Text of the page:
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Training in the Pacific

26 July 2019

Fourteen representatives from seven Pacific countries will undertake Ombudsman investigator training in Fiji next week.

The Office of the New Zealand Ombudsman is leading the training which will take a typical complaint through the whole investigation process from incoming communication right through to the conclusion, whether that is an agreed outcome or a formal report.

The programme is being co-sponsored by the International Ombudsman Institute (IOI) of which New Zealand Chief Ombudsman Peter Boshier is Australasian and Pacific Regional President. Representatives from the Victorian, Western Australian and Australian Commonwealth Ombudsman’s offices will assist in presenting the material.

Speakers from the United Nations Development Programme and the United Nations Office on Drugs and Crime will present a session on anti-corruption, while the Office of the United Nations High Commissioner for Human Rights will also speak to participants.

“The focus is on Pacific Island countries’ Ombudsmen Act jurisdictions, case examples and scenarios”, says Mr Boshier.

“None of the offices have exactly the same models of investigation, but the underlying principles of fairness and transparency are common to all”.

Both New Zealand and Australian Ombudsman’s offices (state and federal), as well as the IOI have a commitment to assisting integrity organisations in the Pacific to increase their capabilities.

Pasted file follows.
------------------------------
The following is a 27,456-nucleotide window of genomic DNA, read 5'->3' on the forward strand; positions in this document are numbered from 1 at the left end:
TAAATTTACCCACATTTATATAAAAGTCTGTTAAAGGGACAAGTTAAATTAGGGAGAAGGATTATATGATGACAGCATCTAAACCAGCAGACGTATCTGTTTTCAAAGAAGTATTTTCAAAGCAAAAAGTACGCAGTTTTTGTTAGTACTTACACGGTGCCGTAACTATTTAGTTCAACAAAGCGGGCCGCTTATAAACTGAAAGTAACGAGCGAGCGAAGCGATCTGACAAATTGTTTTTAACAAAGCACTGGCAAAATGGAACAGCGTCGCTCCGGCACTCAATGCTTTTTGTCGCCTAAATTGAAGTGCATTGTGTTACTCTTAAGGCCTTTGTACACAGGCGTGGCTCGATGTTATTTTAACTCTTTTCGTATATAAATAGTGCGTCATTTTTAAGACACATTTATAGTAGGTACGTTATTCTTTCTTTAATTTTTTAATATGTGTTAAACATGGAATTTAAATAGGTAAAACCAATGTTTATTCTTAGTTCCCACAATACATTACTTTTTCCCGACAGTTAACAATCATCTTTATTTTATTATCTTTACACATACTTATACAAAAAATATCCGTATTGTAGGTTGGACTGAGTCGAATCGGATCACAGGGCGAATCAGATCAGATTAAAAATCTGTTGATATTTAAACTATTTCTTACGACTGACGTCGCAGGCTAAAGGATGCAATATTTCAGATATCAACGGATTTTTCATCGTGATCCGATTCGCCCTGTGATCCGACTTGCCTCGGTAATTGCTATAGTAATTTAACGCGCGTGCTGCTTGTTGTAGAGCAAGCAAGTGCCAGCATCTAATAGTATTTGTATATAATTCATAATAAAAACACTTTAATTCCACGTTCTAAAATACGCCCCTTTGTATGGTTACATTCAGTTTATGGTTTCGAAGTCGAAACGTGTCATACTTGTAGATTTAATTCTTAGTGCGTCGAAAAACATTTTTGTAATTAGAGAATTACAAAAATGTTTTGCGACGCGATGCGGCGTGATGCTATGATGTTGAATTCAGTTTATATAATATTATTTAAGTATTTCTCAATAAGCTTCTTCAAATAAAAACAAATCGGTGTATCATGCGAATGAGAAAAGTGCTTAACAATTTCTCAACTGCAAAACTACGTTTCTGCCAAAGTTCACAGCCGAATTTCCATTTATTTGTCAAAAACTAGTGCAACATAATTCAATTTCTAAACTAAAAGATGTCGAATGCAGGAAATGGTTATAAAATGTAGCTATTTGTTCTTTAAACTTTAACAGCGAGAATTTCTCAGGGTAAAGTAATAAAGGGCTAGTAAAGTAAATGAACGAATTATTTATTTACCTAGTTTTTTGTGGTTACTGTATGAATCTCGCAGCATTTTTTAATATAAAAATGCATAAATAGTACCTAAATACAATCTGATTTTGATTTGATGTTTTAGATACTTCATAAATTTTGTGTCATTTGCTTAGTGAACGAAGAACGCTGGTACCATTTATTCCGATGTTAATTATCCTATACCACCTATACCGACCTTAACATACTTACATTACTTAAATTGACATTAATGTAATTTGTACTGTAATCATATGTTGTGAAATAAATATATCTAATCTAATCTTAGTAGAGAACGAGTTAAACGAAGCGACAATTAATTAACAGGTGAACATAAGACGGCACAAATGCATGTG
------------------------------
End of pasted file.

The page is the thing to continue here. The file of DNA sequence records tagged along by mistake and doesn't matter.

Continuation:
“Providing training is a tangible way we can assist, and we are happy to do it. It is also very gratifying to have the support of the IOI as they have oversight of more than 190 independent Ombudsman institutions, and are keen to see Pacific Ombudsman’s offices thriving.”

The provision of training and support by the New Zealand and Australian Ombudsman staff will be a useful development tool through which internal capabilities and international networks will be developed.

“Our aim is to build the Ombudsman investigator officers’ capacity in the Pacific region and strengthen relationships and networks to promote ongoing engagement and support.

“Training this group of investigators is a good way for them to be able to implement what they have learned and also assist others in their offices grow their skills.”

Chris Field, Vice President of the International Ombudsman Institute and Western Australian Ombudsman, welcomes the opportunity to contribute to training and engagement with Pacific Islands integrity institutions.

“It is a privilege to renew and build our friendships with our important Pacific Island friends and neighbours.”

The training will take place in Nadi, and representatives from Ombudsman’s offices in Cook Islands, Papua New Guinea, Samoa, Solomon Islands, Tonga, Tuvalu and Vanuatu will attend.

The programme follows on from a two-day workshop in March in Vanuatu when the Office of the New Zealand Ombudsman delivered training on prison investigations and inspections.


ends

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